However, there is a debate about whether the city is actually best served in the long run by sinking money into Commonwealth, or if it might be better to build a new, smaller stadium that is more soccer and/or concert friendly. That’s undoubtedly the more expensive option, and it’s unclear what the province might be willing to contribute and whether OEG would be involved.

Also on the table are a number of improvements to the area around Rogers Place. OEG, I’m told, would like to see a portion of the money go toward some combination of security improvements, assistance in building out the fan park next to the arena and a contribution to phase two of the Ice District, which calls for a mixed-use development north of the arena.

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This is where the deal could get difficult for city council and taxpayers.

A key player in the negotiations, OEG is going to have to come out of the deal with a big win or two. But council may be reluctant to approve something in which OEG is seen to be the prime beneficiary over the city.

As an example, I suspect some may dispute whether the phase two development is appropriate for public money. Likewise, there could be disagreement around what sort of security enhancements should be prioritized — surveillance, policing, social infrastructure, lighting, etc. — and whether those dollars should be spent just in the Ice District or a wider area of the core.

(Also unknown is what funding the city might have to contribute to any piece of this, which is not a small question given the municipality’s current financial difficulties.) 

All told, such questions indicate that if an announcement is to be made in the short term, it is likely to be an incomplete one, with the players vowing to work out certain details later.

Commonwealth Stadium
Crews lay down plastic flooring as they begin the process of creating an outdoor hockey rink at Commonwealth Stadium for the Heritage Classic in Edmonton on Oct. 17, 2023. Photo by David Bloom /Postmedia

Either way, there is a broader discussion to all this that should prove fascinating.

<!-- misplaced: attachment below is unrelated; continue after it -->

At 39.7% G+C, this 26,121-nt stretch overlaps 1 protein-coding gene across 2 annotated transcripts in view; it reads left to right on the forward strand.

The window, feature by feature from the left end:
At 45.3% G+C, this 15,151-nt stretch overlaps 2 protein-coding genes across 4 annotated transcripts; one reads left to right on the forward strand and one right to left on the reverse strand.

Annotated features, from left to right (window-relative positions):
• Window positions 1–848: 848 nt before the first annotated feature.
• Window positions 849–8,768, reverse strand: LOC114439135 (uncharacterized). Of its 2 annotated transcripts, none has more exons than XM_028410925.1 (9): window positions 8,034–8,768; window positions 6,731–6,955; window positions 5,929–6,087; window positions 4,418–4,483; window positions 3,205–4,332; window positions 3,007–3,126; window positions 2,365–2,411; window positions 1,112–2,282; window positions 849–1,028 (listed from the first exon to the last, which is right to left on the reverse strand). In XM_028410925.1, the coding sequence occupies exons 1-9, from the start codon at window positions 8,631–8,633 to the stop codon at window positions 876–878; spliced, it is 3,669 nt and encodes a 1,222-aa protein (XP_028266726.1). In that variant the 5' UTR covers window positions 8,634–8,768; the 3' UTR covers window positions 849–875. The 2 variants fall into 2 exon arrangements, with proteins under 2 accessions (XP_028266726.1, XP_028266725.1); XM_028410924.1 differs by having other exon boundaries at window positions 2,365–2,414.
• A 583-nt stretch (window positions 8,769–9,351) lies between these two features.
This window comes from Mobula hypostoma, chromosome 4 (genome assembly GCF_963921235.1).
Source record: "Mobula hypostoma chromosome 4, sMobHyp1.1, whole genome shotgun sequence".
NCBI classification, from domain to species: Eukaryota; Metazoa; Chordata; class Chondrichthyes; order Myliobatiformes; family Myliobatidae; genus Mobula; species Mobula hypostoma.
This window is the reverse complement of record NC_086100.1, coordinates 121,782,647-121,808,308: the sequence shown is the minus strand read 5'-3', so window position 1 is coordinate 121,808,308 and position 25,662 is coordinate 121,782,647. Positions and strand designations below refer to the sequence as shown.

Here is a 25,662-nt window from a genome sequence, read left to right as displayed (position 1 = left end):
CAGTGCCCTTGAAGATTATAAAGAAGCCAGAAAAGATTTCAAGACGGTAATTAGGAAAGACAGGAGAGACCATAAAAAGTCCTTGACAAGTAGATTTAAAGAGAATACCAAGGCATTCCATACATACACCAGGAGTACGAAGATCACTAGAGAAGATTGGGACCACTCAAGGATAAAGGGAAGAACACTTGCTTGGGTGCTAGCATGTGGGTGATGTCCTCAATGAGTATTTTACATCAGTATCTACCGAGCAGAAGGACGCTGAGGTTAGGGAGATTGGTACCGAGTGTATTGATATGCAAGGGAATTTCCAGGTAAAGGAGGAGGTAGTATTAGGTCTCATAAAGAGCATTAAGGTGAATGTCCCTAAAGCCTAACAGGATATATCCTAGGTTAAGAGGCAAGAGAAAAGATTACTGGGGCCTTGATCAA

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On one hand, it is fair to wonder about the spending decisions of the province and whether these sorts of investments offer the best long-term benefit to Edmonton.

Similar to the UCP’s government’s recent announcement around developing high-speed rail and commuter train networks, these are exciting, bold initiatives, but also seem somewhat superfluous when basic necessities are suffering. In other words, why is there money available for stadiums and speeding trains when the government is pulling funding from health projects and watching classrooms become overcrowded?

At the same time, if this is what the province is prioritizing, then Edmonton would be foolish to question an invitation to the party.

Finding a government willing to spend major money on sports and cultural projects is often a once-in-a-generation opportunity. These are things cities generally can’t afford to tackle on their own, and yet they offer great potential to attract investment, events and tourism that are a boon to the economy.

Municipal officials need to keep that in mind as they strive toward the best deal possible.

Coincidentally, the last time the Oilers played in a conference final, Edmonton also learned it had been rejected for the 2026 World Cup. Hopefully the script changes this spring for both the team and the city.